On This Day
1884 – A mob in Cincinnati, Ohio, attacks members of a jury which had returned a verdict of manslaughter in what was seen as a clear case of murder; over the next few days the mob would riot and eventually destroy the courthouse.
The Cincinnati riots of 1884, also known as the Cincinnati Courthouse riots, were caused by public outrage over the decision of a jury to return a verdict of manslaughter in what was seen as a clear case of murder. A mob in Cincinnati, Ohio, United States, attempted to find and lynch the perpetrator. In the violence that followed over the next few days, more than 50 people died and the courthouse was destroyed. It was one of the most destructive riots in American history.
1968 – Brazilian high school student Edson Luís de Lima Souto is killed by military police at a protest for cheaper meals at a restaurant for low-income students.
Edson Luís de Lima Souto (Portuguese pronunciation: [ˈɛdʒsõ luˈiʒ dʒi ˈlimɐ sowtu]; February 24, 1950 – March 28, 1968) was a Brazilian teenage student killed by the Military Police of Rio de Janeiro after a confrontation in the restaurant Calabouço (IPA: [ˌkalɐˈbowsu]), in downtown Rio de Janeiro. Edson was one of the first students to be killed by the Brazilian military government, and the aftermath of his death marked the beginning of a turbulent year for the regime, which ended with the enactment of AI-5, a decree restricting most of the basic human rights guarantees.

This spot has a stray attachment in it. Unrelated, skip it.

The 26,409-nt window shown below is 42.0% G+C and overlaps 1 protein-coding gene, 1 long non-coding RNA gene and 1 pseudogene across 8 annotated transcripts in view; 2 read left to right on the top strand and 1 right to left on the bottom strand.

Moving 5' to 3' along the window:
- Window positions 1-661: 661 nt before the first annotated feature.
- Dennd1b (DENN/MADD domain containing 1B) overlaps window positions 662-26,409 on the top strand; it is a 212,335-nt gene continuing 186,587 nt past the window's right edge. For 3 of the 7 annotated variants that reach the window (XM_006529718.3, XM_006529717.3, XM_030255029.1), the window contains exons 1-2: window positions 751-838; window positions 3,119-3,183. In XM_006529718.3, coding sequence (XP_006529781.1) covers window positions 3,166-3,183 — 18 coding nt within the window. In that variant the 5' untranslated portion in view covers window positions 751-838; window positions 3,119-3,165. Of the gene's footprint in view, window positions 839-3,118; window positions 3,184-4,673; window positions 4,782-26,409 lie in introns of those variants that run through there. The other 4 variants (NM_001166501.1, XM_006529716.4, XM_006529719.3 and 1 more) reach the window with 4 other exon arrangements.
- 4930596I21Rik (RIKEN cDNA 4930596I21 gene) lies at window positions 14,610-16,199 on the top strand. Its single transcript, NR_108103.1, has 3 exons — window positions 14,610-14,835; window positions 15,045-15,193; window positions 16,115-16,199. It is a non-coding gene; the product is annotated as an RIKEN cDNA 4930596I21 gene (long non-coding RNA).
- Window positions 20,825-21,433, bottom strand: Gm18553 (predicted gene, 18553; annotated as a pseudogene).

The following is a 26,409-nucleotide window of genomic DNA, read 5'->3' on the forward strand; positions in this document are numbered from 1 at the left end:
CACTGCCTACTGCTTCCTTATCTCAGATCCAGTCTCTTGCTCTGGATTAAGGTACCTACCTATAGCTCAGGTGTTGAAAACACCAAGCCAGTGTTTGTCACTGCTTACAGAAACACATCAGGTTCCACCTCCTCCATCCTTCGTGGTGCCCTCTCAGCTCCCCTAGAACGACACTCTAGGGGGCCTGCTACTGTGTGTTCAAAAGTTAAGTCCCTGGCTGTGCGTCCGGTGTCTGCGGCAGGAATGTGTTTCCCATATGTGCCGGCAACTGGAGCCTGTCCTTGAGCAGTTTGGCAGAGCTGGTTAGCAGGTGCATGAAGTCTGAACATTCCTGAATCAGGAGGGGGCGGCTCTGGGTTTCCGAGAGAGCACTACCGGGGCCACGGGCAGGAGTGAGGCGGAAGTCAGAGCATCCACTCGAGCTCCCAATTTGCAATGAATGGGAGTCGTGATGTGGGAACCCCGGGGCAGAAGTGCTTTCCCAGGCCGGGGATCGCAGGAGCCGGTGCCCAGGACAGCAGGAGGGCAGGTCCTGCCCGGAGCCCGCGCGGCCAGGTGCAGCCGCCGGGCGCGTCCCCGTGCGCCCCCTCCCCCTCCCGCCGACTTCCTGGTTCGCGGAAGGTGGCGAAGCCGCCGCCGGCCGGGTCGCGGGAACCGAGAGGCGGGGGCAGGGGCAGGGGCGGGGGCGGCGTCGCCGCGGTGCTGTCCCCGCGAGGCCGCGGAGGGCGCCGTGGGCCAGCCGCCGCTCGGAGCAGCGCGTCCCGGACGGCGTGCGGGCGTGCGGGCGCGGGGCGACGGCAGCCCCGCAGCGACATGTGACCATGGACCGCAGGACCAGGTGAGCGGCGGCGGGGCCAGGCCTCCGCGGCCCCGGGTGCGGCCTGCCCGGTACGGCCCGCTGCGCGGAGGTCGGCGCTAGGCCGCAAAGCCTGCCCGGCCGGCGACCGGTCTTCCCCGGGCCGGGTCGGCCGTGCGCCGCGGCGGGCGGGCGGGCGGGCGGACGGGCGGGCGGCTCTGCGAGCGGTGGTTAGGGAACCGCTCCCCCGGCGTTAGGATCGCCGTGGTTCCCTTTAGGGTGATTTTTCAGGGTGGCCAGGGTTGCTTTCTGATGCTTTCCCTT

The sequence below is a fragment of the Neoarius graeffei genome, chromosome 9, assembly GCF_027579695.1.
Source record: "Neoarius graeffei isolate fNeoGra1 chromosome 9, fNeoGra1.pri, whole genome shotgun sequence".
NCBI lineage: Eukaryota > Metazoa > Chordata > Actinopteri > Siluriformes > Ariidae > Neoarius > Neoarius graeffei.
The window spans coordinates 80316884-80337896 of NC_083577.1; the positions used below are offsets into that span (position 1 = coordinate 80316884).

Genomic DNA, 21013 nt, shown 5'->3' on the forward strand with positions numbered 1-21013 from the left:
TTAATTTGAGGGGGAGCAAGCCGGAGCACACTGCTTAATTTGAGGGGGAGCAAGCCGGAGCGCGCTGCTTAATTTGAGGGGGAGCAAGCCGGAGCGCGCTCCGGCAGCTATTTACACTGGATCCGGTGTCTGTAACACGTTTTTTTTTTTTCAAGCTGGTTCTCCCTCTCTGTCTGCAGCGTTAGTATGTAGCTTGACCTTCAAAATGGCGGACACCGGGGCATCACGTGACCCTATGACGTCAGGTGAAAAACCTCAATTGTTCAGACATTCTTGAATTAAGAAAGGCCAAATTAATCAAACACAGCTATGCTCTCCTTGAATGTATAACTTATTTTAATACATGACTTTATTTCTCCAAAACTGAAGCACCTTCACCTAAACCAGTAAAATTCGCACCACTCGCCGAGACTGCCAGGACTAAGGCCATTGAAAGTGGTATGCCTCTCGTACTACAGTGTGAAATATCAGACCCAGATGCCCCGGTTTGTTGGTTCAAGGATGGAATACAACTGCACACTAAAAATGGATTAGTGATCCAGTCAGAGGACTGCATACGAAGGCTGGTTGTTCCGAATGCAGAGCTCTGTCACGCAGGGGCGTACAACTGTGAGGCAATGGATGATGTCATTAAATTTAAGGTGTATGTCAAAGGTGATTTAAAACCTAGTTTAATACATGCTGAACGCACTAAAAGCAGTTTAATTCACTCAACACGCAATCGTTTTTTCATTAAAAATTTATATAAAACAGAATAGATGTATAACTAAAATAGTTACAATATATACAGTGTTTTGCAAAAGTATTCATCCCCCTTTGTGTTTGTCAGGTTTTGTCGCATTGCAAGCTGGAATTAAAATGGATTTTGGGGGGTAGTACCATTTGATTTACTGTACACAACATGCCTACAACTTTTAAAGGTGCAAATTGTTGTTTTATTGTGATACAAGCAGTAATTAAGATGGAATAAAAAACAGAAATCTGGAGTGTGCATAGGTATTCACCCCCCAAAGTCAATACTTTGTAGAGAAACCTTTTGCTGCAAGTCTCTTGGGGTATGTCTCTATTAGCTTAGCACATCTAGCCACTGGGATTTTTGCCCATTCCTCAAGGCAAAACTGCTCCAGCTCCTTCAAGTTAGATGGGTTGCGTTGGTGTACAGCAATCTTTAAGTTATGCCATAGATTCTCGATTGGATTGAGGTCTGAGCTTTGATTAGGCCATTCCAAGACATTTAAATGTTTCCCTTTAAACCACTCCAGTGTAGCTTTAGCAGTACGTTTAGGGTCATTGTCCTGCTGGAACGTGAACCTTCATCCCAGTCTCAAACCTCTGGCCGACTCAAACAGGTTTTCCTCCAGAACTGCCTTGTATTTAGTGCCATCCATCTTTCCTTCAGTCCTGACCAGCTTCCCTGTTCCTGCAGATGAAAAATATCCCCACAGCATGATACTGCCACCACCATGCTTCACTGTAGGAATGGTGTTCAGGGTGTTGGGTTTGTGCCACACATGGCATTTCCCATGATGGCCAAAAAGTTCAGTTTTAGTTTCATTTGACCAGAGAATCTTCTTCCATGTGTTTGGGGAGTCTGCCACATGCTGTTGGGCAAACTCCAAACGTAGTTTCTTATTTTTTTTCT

Born On This Day
1724 – Jane Colden, American botanist and author (d. 1766)
Jane Colden (March 27, 1724 – March 10, 1766) was an American botanist,:53–4 described as the “first botanist of her sex in her country” by Asa Gray in 1843. Although not acknowledged in botanical publications, she wrote a number of letters resulting in botanist John Ellis writing to Carl Linnaeus of her work applying the Linnaean system of plant identification to American flora, “she deserves to be celebrated”.:54 Contemporary scholarship maintains that she was the first female botanist working in America. She was regarded as a respected botanist by many prominent botanists such as: John Bartram, Peter Collinson, Alexander Garden, and Carl Linnaeus. Colden is most famous for her manuscript without a title, in which she describes the flora of the New York area, and draws ink drawings of 340 different species of them.
Princess Yekaterina Romanovna Vorontsova-Dashkova (Russian: Екатери́на Рома́новна Воронцо́ва-Да́шкова; 28 March [17 March O.S.] 1743[note 1] – 15 January [4 January O.S.] 1810) was the closest female friend of Empress Catherine the Great and a major figure of the Russian Enlightenment. She was part of a coup d’etat that placed Catherine on the throne. Vorontsova-Dashkova was the first woman in the world to head a national academy of sciences and helped found the Russian Academy. She also published prolifically, with original and translated works on many subjects.
Open Culture: Watch a Sweet Film Adaptation of Kurt Vonnegut’s Story, “Long Walk to Forever”
The simple tale, published, as noted, by Ladies Home Journal in 1960, bears a lot of similarities to events of Vonnegut’s own life. After WWII, having survived the bombing of Dresden as a POW, he made his way back to Indianapolis, and invited Jane Cox, the friend he’d known since kindergarten, who was engaged to another man, to take a walk, during which he suggested she should marry him instead.
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